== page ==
Types of Inhibitors

Inhibitor levels vary from person to person. Over the course of time, inhibitor levels can also vary within the same person.3

These levels are called titer levels. Titer levels are used to define the type of inhibitor. Inhibitors can also be constant (last over a person's lifetime) or short-lived (last for a while, then go away).4,6

Titer Levels

Inhibitors are measured using a special blood test that counts the level of inhibitors present. This is called its titer level. Titer levels are measured in the number of Bethesda Units (BU) found.1

  • A low inhibitor titer has 0.5 to 5 BU.1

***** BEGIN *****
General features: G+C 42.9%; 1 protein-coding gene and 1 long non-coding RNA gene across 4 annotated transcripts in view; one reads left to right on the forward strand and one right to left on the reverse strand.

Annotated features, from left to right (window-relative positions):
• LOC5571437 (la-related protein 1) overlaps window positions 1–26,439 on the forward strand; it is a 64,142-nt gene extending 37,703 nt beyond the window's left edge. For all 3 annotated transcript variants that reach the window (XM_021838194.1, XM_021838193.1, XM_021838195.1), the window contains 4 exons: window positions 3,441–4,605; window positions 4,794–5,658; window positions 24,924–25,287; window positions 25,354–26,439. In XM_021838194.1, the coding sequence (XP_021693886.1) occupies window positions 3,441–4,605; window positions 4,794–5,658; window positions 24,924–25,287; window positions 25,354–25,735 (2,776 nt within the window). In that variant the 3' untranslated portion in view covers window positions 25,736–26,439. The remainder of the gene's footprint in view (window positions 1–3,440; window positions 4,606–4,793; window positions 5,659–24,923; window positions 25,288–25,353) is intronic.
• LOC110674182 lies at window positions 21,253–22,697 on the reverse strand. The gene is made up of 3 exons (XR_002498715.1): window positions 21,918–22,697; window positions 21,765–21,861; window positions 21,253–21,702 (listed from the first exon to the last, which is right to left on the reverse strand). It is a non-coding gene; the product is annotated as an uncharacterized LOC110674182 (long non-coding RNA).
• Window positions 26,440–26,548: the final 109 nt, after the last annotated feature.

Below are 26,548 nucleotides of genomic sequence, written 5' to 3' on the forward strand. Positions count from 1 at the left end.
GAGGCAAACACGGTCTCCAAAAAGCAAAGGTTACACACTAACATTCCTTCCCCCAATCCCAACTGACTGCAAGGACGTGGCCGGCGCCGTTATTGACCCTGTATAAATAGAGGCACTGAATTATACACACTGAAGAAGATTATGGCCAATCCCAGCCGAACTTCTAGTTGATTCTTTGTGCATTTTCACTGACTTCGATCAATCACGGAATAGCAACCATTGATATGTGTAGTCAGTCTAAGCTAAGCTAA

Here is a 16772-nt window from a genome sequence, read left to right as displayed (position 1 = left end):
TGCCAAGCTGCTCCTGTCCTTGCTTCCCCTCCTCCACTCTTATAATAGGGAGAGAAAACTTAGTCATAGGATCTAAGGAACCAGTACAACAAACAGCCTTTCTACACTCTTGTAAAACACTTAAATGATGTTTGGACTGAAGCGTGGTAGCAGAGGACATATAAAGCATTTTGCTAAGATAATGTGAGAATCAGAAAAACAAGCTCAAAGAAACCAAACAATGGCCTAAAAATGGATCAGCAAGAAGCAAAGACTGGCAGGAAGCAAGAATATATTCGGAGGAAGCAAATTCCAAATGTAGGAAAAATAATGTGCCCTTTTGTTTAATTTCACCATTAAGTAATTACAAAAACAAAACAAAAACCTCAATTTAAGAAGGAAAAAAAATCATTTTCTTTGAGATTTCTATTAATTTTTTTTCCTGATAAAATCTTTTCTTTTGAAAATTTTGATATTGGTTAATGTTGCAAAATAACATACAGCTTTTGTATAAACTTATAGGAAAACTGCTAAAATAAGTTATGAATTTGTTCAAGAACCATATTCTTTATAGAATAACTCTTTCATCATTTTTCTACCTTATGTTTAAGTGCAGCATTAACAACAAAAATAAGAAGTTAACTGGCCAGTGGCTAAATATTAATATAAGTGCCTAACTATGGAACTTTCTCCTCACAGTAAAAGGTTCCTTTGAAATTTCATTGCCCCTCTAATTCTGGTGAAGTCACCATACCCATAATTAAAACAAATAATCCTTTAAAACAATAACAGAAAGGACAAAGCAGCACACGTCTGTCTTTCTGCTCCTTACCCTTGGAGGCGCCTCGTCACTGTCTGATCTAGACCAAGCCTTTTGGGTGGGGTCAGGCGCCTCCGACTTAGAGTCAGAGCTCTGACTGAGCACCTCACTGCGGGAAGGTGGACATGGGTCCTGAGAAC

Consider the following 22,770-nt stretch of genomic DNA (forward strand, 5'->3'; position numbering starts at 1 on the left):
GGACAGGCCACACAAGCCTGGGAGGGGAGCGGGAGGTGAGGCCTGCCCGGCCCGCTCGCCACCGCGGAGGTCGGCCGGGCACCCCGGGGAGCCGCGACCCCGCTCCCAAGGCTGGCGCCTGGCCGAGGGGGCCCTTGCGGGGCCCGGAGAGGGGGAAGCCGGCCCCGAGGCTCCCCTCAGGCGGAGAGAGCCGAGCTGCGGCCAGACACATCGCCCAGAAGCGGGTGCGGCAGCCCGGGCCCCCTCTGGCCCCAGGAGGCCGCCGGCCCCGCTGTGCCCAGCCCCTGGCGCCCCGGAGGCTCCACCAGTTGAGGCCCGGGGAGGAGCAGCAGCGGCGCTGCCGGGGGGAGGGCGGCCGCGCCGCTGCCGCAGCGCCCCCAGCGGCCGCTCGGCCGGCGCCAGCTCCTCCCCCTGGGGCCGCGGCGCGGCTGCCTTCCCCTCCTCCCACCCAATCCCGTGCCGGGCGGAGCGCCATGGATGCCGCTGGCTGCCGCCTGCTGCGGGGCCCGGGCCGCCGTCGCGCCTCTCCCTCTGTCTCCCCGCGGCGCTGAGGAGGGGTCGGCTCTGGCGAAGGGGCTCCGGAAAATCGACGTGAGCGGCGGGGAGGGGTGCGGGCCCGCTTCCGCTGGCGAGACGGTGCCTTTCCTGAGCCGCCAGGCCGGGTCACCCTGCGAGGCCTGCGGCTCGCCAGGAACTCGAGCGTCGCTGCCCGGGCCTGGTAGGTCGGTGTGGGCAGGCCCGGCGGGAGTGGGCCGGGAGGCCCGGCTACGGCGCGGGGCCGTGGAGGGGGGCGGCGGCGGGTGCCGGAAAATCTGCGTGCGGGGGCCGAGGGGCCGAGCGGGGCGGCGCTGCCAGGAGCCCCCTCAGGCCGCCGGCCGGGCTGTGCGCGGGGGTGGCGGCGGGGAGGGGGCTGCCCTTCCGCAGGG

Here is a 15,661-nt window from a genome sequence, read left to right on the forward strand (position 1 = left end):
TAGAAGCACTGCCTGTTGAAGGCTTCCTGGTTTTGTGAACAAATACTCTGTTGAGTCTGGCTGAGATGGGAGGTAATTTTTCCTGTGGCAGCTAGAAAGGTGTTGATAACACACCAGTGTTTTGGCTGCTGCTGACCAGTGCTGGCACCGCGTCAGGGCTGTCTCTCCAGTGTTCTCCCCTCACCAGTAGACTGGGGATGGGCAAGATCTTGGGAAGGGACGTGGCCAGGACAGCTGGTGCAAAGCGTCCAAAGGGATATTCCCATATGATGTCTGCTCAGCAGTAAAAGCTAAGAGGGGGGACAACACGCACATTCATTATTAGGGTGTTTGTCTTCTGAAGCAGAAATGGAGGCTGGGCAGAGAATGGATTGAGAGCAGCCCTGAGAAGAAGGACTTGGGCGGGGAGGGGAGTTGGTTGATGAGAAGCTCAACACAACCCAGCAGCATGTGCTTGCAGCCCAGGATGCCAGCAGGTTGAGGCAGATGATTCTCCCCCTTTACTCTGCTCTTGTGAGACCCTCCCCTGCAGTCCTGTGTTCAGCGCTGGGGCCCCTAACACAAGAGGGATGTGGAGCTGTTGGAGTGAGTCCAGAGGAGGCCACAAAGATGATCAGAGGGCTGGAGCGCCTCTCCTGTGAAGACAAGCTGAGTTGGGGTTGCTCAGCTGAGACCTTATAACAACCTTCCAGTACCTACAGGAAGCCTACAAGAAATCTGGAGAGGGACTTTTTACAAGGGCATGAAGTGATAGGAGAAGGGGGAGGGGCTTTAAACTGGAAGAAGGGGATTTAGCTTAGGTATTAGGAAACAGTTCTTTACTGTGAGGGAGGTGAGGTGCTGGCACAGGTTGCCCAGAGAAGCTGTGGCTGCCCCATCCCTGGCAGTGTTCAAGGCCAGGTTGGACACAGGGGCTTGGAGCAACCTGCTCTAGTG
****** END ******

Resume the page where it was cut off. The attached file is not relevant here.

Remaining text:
• A high inhibitor titer has more than 5 BU.1
  • People with a low inhibitor titer are called low responders. Inhibitors have a weak or slow response.1,6
  • People with a high inhibitor titer are called high responders. Inhibitors tend to have a strong or fast response.1,6

Persistent and Transient Inhibitors

Inhibitors that are constant over a person's lifetime and do not go away are called persistent inhibitors. Persistent inhibitors may vary in their titer level. Persistent inhibitors are more common in people who are high responders.4

In some patients with low-titer inhibitors (< 5 BU), inhibitors may go away on their own. These are called transient (temporary) inhibitors, and usually go away without any special treatment.1,4